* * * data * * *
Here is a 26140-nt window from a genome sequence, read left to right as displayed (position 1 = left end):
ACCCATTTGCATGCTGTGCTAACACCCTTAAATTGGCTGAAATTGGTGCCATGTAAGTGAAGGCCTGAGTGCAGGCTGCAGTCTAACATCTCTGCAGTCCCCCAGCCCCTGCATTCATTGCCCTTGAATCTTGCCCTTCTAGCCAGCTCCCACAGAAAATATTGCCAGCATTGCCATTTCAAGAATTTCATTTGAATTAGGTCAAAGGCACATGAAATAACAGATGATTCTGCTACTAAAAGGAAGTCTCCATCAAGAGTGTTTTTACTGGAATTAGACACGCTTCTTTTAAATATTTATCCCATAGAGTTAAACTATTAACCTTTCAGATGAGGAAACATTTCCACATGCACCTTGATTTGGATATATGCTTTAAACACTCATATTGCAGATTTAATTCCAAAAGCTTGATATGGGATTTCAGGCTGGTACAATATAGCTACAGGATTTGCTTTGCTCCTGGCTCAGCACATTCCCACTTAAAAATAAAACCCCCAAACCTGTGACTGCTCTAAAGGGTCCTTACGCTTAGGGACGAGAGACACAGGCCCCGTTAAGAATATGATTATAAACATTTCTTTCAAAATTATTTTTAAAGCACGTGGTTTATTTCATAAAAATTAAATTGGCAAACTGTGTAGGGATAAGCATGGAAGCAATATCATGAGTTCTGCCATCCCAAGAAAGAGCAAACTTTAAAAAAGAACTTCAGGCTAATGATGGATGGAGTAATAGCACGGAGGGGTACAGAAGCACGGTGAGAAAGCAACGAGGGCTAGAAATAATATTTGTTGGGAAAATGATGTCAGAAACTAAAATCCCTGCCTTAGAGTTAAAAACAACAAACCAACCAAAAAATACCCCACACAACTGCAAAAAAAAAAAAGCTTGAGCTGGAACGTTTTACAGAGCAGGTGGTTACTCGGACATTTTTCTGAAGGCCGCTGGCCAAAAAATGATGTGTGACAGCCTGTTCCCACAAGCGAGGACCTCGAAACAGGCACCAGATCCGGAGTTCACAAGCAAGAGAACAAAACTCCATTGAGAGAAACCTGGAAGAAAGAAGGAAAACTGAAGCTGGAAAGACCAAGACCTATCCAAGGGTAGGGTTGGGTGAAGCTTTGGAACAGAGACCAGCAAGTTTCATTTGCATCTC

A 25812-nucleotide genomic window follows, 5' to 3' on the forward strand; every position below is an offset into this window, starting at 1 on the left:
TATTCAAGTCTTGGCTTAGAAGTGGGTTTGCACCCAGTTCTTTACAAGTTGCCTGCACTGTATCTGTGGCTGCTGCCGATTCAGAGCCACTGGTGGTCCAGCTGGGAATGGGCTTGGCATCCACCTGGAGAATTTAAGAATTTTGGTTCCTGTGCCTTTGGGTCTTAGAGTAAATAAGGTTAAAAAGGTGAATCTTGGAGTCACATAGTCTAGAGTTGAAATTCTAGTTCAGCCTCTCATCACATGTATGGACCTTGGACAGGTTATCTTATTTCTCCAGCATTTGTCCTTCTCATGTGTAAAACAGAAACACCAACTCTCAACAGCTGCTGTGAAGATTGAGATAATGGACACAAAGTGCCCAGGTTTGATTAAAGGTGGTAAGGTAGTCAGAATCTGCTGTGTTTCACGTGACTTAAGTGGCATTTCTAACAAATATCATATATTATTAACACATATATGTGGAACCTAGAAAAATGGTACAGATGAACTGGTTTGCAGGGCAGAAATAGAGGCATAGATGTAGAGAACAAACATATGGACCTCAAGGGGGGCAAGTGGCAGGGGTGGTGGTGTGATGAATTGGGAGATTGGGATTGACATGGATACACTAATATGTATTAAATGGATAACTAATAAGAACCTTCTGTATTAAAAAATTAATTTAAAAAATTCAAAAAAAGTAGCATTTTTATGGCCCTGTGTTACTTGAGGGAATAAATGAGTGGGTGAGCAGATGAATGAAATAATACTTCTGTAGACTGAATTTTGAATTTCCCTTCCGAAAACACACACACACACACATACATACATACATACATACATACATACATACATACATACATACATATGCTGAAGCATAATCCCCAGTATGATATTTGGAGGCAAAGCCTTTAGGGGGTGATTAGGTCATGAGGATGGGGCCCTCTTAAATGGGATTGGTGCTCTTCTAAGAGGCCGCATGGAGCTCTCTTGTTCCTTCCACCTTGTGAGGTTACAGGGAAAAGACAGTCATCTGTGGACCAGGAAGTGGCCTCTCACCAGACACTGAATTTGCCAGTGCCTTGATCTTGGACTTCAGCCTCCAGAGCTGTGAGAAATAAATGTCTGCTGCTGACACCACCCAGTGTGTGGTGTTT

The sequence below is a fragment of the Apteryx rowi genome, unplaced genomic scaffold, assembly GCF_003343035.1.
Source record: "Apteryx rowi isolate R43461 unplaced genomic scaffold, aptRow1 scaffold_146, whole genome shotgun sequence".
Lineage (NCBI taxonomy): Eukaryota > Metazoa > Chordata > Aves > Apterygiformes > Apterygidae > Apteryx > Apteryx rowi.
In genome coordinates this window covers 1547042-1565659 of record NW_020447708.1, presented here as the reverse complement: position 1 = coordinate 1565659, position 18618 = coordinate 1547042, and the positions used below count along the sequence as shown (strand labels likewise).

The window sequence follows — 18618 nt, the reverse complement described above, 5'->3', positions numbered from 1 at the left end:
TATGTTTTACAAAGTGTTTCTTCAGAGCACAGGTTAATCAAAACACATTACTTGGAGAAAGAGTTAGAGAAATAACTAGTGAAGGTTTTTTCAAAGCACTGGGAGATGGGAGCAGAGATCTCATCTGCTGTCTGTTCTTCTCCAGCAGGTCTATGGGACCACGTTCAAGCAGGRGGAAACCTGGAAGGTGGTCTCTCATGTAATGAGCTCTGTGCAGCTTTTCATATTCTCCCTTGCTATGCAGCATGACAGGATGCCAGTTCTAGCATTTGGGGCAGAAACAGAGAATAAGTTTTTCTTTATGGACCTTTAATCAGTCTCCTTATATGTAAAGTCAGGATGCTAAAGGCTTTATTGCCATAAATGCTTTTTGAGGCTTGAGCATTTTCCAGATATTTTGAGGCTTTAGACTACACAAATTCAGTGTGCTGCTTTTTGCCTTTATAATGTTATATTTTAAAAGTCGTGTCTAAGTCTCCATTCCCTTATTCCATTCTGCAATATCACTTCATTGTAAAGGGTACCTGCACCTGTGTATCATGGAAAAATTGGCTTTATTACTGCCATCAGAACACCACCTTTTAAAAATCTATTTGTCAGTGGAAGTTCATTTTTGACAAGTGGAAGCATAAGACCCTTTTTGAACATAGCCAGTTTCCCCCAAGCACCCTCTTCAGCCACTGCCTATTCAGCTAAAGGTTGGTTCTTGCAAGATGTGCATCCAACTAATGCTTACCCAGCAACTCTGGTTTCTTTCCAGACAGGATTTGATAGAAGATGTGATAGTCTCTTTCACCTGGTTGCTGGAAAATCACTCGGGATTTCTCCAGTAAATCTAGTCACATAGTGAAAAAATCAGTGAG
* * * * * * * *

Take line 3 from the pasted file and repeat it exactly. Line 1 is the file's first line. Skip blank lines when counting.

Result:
A 25812-nucleotide genomic window follows, 5' to 3' on the forward strand; every position below is an offset into this window, starting at 1 on the left: